In re: Benitez, No. 19-6030 (8th Cir. 2020)

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Justia Opinion Summary

The bankruptcy appellate panel affirmed the bankruptcy court's dismissal of debtor's Chapter 13 bankruptcy case. The panel held that the bankruptcy court properly dismissed the Chapter 13 case as void because it was a violation of the automatic stay in his pending Chapter 7 bankruptcy case. In this case, by filing his Chapter 13 petition, debtor attempted to exercise control over his interest in the property, which was undisputed to be property of his Chapter 7 bankruptcy estate.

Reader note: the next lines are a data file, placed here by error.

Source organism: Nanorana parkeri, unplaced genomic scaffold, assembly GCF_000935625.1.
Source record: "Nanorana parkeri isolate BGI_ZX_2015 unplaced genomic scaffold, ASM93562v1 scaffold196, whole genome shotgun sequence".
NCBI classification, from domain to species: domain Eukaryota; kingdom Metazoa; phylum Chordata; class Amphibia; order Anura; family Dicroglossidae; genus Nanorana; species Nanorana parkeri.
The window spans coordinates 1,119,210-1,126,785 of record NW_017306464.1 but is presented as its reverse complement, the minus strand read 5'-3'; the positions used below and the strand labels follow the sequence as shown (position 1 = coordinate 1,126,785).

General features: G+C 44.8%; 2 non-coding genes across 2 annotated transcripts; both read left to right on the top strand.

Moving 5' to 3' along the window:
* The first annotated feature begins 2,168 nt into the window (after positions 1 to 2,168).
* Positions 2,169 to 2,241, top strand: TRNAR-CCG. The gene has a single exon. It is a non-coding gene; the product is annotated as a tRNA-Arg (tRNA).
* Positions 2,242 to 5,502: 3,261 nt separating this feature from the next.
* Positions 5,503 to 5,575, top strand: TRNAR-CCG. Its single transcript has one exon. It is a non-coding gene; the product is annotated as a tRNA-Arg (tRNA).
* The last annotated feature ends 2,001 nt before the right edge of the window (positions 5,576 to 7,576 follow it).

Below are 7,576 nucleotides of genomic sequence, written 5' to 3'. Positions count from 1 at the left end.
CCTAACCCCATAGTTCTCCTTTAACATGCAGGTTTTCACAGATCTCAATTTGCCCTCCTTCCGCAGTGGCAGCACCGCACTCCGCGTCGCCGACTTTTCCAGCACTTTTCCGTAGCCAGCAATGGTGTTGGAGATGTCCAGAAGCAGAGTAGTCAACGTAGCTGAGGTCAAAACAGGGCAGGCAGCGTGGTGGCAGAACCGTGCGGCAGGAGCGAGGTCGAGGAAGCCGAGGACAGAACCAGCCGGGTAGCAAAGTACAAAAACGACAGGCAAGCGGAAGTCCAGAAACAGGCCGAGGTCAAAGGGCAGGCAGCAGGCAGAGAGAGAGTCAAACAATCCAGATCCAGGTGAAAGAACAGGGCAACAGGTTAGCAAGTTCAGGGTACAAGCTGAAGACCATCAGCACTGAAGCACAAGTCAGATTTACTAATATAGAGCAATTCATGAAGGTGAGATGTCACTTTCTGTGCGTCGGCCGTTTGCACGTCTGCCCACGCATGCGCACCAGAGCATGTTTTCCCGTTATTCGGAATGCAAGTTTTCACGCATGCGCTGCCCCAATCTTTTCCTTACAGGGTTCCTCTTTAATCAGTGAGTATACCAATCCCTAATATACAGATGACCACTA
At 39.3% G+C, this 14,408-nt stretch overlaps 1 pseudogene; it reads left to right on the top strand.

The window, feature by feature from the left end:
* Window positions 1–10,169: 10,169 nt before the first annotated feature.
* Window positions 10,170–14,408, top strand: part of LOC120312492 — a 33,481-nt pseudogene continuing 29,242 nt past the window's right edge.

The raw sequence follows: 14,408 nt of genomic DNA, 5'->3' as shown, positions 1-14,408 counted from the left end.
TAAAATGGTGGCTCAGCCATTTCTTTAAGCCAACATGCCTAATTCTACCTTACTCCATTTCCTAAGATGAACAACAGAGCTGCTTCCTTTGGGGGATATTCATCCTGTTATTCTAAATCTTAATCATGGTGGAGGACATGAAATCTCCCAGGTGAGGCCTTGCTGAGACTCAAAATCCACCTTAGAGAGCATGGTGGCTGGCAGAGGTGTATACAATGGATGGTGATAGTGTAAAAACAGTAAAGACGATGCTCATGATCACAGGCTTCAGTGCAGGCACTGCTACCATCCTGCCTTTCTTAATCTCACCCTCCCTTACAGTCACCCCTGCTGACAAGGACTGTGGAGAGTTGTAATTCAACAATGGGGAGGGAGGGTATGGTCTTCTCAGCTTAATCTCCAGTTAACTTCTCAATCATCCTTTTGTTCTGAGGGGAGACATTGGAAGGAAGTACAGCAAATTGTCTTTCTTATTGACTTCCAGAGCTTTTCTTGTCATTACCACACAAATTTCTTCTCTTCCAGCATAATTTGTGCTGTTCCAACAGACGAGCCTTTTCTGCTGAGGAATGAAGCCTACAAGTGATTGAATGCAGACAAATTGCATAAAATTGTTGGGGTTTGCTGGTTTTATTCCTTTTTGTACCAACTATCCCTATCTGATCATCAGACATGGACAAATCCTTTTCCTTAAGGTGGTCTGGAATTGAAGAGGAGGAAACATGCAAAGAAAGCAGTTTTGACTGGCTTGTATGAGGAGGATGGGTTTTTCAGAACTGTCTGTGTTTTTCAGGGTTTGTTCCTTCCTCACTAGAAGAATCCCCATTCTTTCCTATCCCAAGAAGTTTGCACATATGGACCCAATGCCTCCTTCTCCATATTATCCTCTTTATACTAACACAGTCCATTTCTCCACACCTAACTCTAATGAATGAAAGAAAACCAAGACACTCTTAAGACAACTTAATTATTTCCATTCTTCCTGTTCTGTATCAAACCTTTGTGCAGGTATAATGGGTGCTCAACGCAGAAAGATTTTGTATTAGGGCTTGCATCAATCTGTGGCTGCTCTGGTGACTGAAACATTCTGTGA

Court Description: [Schermer, Author, with Nail and Shodeen, Bankruptcy Judges] Bankruptcy Appellate Panel. The bankruptcy court did not err in dismissing debtor's Chapter 13 as void because it was in filed violation of the automatic stay in his pending Chapter 7; by filing his Chapter 13 while the stay was in effect, debtor attempted to exercise control over his interest in property which is undisputed to be property of his Chapter 7 bankruptcy estate. [ February 03, 2020 ]